One of the projects ongoing in our group at KTH aims to develop the use of carbohydrate-binding proteins as polysaccharide cross-linkers in hydrogels and viscous formulations. We see this technology as a sustainable, fossil-free, and catalyst-free alternative to hydrogels made from petrochemicals and chemically modifed biopolymers. In 2021, the Royal Swedish Academy of Engineering Sciences (IVA) supported this view by listing us as one of the Top 100 sustainable projects of the year.
Group leader Lauren McKee and postdoc Mengshu Hao co-founded the start-up company Glycolink AB in the autumn of 2021, with the goal of exploring commercialisation of this hydrogel technology. Our third and final co-founder is Mohamad Takwa, a serial biotech entrepeneur who has supported a number of successful start-ups. We are ably assisted by business developer Isak Edvardsson, who has worked alongside Mohamad for several years.
We filed our first patent application in November 2021 and are now pursuing several lines of basic research both at KTH and with partners. In the coming months we will be measuring the sustainability of our hydrogel-making innovation, testing the scaleability of our manufacturing processes, and screening the safety of our material for on-skin applications such as cosmetics and wound dressings.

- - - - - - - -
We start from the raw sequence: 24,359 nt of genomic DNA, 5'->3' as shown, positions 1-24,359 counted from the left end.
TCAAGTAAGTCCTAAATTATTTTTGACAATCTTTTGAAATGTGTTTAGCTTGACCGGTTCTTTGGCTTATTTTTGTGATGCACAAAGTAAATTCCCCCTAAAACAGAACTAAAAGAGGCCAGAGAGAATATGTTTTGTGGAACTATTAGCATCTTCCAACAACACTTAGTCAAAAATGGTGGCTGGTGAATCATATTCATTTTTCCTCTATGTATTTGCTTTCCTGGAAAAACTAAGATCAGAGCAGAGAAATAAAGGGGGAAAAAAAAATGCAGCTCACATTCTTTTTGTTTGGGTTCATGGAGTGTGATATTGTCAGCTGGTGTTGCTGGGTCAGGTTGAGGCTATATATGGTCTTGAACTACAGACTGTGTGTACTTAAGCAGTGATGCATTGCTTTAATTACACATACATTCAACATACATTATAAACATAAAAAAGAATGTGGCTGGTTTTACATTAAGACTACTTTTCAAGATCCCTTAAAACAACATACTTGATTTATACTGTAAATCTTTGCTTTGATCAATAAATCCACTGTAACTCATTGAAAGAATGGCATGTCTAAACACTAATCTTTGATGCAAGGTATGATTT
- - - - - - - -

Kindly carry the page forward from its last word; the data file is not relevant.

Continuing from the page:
In the earliest days of this project, I received an award from KTH Innovation that supported market research to verify the commercial viability of the material. Since 2019 our research in this area at KTH has been funded by the Swedish research council Formas. And most recently we secured a small business loan from Almi for hypothesis testing and MVP (minimal viable product) validation.